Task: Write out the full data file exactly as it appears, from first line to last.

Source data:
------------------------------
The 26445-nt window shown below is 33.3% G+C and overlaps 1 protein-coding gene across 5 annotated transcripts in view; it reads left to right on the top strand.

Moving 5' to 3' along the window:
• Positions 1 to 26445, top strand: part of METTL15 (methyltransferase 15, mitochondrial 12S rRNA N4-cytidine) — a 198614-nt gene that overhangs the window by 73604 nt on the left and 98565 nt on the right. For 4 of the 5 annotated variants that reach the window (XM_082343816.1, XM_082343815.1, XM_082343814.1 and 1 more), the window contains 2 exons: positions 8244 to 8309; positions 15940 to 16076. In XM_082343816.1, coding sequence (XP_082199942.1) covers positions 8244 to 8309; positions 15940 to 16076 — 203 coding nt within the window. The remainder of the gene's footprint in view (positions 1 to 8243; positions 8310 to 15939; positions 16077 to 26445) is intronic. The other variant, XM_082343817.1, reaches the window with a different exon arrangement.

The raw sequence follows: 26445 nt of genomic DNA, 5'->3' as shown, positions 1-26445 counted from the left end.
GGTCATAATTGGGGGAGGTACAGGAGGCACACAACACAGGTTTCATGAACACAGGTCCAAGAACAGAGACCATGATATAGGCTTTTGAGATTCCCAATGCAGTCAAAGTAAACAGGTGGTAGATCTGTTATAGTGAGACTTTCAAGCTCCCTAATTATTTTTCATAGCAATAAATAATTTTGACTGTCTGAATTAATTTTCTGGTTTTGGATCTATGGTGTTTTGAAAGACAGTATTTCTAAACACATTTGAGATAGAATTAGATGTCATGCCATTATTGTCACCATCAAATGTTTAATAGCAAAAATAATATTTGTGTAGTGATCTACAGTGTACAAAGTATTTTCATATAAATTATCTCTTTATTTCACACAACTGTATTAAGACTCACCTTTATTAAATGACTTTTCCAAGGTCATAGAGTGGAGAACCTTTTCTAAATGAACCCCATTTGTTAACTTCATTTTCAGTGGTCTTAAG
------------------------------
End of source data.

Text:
The 26445-nt window shown below is 33.3% G+C and overlaps 1 protein-coding gene across 5 annotated transcripts in view; it reads left to right on the top strand.

Moving 5' to 3' along the window:
• Positions 1 to 26445, top strand: part of METTL15 (methyltransferase 15, mitochondrial 12S rRNA N4-cytidine) — a 198614-nt gene that overhangs the window by 73604 nt on the left and 98565 nt on the right. For 4 of the 5 annotated variants that reach the window (XM_082343816.1, XM_082343815.1, XM_082343814.1 and 1 more), the window contains 2 exons: positions 8244 to 8309; positions 15940 to 16076. In XM_082343816.1, coding sequence (XP_082199942.1) covers positions 8244 to 8309; positions 15940 to 16076 — 203 coding nt within the window. The remainder of the gene's footprint in view (positions 1 to 8243; positions 8310 to 15939; positions 16077 to 26445) is intronic. The other variant, XM_082343817.1, reaches the window with a different exon arrangement.

The raw sequence follows: 26445 nt of genomic DNA, 5'->3' as shown, positions 1-26445 counted from the left end.
GGTCATAATTGGGGGAGGTACAGGAGGCACACAACACAGGTTTCATGAACACAGGTCCAAGAACAGAGACCATGATATAGGCTTTTGAGATTCCCAATGCAGTCAAAGTAAACAGGTGGTAGATCTGTTATAGTGAGACTTTCAAGCTCCCTAATTATTTTTCATAGCAATAAATAATTTTGACTGTCTGAATTAATTTTCTGGTTTTGGATCTATGGTGTTTTGAAAGACAGTATTTCTAAACACATTTGAGATAGAATTAGATGTCATGCCATTATTGTCACCATCAAATGTTTAATAGCAAAAATAATATTTGTGTAGTGATCTACAGTGTACAAAGTATTTTCATATAAATTATCTCTTTATTTCACACAACTGTATTAAGACTCACCTTTATTAAATGACTTTTCCAAGGTCATAGAGTGGAGAACCTTTTCTAAATGAACCCCATTTGTTAACTTCATTTTCAGTGGTCTTAAG